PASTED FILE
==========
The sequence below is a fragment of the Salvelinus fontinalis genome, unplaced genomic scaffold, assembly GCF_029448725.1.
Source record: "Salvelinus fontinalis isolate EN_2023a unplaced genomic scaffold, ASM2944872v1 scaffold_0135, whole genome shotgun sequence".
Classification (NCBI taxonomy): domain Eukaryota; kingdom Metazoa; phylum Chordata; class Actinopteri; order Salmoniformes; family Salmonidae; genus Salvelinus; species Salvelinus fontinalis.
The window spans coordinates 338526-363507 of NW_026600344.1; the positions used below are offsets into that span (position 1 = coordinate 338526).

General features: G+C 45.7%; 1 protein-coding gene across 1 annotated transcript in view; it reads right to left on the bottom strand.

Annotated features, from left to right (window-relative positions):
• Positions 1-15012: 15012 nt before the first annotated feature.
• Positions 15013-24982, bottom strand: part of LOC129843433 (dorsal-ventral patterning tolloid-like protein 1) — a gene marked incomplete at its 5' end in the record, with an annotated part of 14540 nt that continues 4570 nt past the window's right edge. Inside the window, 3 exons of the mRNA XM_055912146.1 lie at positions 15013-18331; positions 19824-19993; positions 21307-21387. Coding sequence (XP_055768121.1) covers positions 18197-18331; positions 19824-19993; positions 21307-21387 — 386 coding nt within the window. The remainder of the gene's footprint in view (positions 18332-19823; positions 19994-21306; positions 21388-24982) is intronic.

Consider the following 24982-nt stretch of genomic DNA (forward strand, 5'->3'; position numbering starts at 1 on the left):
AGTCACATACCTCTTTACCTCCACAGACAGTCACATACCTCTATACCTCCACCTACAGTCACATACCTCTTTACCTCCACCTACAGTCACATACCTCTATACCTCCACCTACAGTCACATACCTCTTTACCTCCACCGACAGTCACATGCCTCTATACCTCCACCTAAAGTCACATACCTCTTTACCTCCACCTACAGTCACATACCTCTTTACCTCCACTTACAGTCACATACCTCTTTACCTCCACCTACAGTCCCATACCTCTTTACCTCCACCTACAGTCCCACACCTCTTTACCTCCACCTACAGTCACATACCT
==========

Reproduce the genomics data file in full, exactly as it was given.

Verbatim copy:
The sequence below is a fragment of the Salvelinus fontinalis genome, unplaced genomic scaffold, assembly GCF_029448725.1.
Source record: "Salvelinus fontinalis isolate EN_2023a unplaced genomic scaffold, ASM2944872v1 scaffold_0135, whole genome shotgun sequence".
Classification (NCBI taxonomy): domain Eukaryota; kingdom Metazoa; phylum Chordata; class Actinopteri; order Salmoniformes; family Salmonidae; genus Salvelinus; species Salvelinus fontinalis.
The window spans coordinates 338526-363507 of NW_026600344.1; the positions used below are offsets into that span (position 1 = coordinate 338526).

General features: G+C 45.7%; 1 protein-coding gene across 1 annotated transcript in view; it reads right to left on the bottom strand.

Annotated features, from left to right (window-relative positions):
• Positions 1-15012: 15012 nt before the first annotated feature.
• Positions 15013-24982, bottom strand: part of LOC129843433 (dorsal-ventral patterning tolloid-like protein 1) — a gene marked incomplete at its 5' end in the record, with an annotated part of 14540 nt that continues 4570 nt past the window's right edge. Inside the window, 3 exons of the mRNA XM_055912146.1 lie at positions 15013-18331; positions 19824-19993; positions 21307-21387. Coding sequence (XP_055768121.1) covers positions 18197-18331; positions 19824-19993; positions 21307-21387 — 386 coding nt within the window. The remainder of the gene's footprint in view (positions 18332-19823; positions 19994-21306; positions 21388-24982) is intronic.

Consider the following 24982-nt stretch of genomic DNA (forward strand, 5'->3'; position numbering starts at 1 on the left):
AGTCACATACCTCTTTACCTCCACAGACAGTCACATACCTCTATACCTCCACCTACAGTCACATACCTCTTTACCTCCACCTACAGTCACATACCTCTATACCTCCACCTACAGTCACATACCTCTTTACCTCCACCGACAGTCACATGCCTCTATACCTCCACCTAAAGTCACATACCTCTTTACCTCCACCTACAGTCACATACCTCTTTACCTCCACTTACAGTCACATACCTCTTTACCTCCACCTACAGTCCCATACCTCTTTACCTCCACCTACAGTCCCACACCTCTTTACCTCCACCTACAGTCACATACCT